Arthritis is frequently associated with eroding bone cartilage between joints. While osteoarthritis is the most common form of this condition, numerous American adults struggle daily with rheumatoid arthritis (RA). A type of autoimmune disease, rheumatoid arthritis occurs when the body’s immune system attacks the lining of the joints, resulting in painful swelling and possibly leading to joint deformity. To make matters worse, research has found that obesity could make women more susceptible to developing this disease.
Two Simultaneous Trends
Authored by the prestigious Mayo Clinic, this report analyzed medical records that had been previously collected by the Rochester Epidemiology Project, a collaborative effort between several Minnesota-based health care providers. Using this source, the Mayo team was able to analyze a total of 1626 subjects. Exactly half of this group (813 people) had been diagnosed with rheumatoid arthritis, while the other half did not have this disorder. Approximately two-thirds (68%) of the subjects were female, and nearly one-third (30%) were obese.
The researchers determined rheumatoid arthritis had not only become more prevalent in recent years, but that obesity was a major factor behind this trend. From 1985 to 2007, the incidence of RA in adult women rose from 46.6 to 55.8 per 100,000 population. Furthermore, the study concluded that 52% of this increase could be directly attributed to obesity. In May 2012, the report was published online in the journal Arthritis Care & Research.
The Role of Inflammation
In order to explain the apparent association between obesity and rheumatoid arthritis, the Mayo team suggested these two conditions could be linked by inflammation. Rheumatoid arthritis is an inflammatory disease, and other studies have established a connection between inflammation and obesity. For some patients, RA-induced inflammation may have the double impact of corroding lean body mass while simultaneously increasing other body fats. Moreover, the presence of extraneous fat around joints may exacerbate existing cases of arthritis.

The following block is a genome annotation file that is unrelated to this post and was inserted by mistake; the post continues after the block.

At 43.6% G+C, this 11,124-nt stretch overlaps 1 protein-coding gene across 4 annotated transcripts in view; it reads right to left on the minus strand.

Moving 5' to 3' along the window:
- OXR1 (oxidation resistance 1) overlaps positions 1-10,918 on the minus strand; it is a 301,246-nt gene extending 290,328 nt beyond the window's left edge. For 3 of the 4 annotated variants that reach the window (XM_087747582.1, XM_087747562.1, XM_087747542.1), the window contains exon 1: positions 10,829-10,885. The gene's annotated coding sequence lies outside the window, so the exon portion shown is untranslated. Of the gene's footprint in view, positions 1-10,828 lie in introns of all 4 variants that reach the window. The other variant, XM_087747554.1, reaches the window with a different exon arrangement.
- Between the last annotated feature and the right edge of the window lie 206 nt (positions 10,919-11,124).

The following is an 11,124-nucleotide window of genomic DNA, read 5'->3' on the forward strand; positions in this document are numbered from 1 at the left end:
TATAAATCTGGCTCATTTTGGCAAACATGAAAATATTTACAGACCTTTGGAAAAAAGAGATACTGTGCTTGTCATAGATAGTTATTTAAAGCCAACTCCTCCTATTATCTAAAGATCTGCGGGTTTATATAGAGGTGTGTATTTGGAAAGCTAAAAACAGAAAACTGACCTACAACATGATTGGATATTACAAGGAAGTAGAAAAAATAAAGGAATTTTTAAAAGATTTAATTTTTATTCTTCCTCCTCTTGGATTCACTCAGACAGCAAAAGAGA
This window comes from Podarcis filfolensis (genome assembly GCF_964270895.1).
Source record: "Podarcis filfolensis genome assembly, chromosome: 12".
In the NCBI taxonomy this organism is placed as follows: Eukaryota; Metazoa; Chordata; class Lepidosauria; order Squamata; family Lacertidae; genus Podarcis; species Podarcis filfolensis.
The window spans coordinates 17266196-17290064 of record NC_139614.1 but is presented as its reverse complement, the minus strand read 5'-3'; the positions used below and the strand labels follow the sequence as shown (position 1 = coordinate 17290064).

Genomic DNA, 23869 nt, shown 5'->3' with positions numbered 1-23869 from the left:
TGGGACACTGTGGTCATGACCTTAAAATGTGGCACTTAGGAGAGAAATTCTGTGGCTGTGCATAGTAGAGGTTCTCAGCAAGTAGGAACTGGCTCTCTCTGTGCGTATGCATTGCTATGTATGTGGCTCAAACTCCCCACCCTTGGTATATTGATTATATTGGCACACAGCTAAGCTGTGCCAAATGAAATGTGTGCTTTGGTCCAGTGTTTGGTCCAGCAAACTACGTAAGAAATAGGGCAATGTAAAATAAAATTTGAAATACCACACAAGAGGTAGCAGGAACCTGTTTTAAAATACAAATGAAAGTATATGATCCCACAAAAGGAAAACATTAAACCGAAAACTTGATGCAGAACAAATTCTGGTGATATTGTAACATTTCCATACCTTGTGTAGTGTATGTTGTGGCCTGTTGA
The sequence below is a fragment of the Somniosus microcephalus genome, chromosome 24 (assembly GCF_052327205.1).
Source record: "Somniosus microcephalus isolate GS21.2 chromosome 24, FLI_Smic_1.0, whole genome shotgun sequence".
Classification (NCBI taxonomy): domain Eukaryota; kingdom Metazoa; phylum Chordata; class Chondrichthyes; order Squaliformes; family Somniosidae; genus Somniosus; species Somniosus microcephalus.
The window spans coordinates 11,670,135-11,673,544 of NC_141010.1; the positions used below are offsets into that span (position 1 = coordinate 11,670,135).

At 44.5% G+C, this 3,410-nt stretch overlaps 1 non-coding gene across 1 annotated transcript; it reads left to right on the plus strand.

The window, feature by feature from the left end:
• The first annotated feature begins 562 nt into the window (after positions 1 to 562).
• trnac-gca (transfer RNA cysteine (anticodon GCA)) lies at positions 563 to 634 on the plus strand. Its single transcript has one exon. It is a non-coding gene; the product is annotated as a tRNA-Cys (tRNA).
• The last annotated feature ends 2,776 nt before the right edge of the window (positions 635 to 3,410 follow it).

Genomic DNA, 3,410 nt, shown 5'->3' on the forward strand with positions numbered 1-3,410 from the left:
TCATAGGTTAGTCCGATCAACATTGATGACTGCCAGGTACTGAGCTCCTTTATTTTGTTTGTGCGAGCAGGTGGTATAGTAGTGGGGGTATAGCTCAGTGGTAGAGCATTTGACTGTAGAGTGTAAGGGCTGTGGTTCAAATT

Both obesity and rheumatoid arthritis affect large numbers of people, though the former is much more commonplace than the latter. An estimated 10 percent of the US population qualified as obese in 1980. This figure would more than triple by 2007, when roughly 36 percent of American adults fell into this category. In contrast, the total number of Americans with rheumatoid arthritis has actually declined since 1990, from 2.1 million to 1.5 million. Despite this drop in RA cases, doctors have still yet to determine what exactly causes this malady, and a cure remains elusive.
Taking a More Detailed Look
Two years after the Mayo study, researchers from Brigham & Women’s Hospital, Harvard School of Public Health and Harvard Medical School examined this very topic. Like the Mayo Clinic research team, the Brigham/Harvard group also relied on earlier research for their study, though their source provided a much larger amount of information.
This particular report used data from the Nurses’ Health Study and Nurses’ Health Study II. Combined, the two Nurses’ studies featured health-related data from more than 218,000 female nurses. Out of this pool of subjects, a total of 1,181 women were diagnosed with rheumatoid arthritis.
As with the 2012 Mayo study, the Brigham/Harvard team found an association between obesity and RA risk among women. Specifically, an obese eighteen year old nurse had a 35 percent higher risk of developing RA than a non-obese nurse at the same age. Additionally, the researchers found that being obese for an extended period of time also put the subjects at greater risk of RA. A nurse who had been obese for a decade or longer increased her likelihood of developing this condition by 37 percent.
In describing their findings, the authors stressed that the possible RA-obesity connection was largely influenced by the age of the nurses. While writing that there “was a trend toward increased risk of all RA among overweight and obese women,” the authors also noted that “this association appeared stronger” for nurses younger than the age of fifty-five. This research was published online by the journal BMJ on July 23, 2014.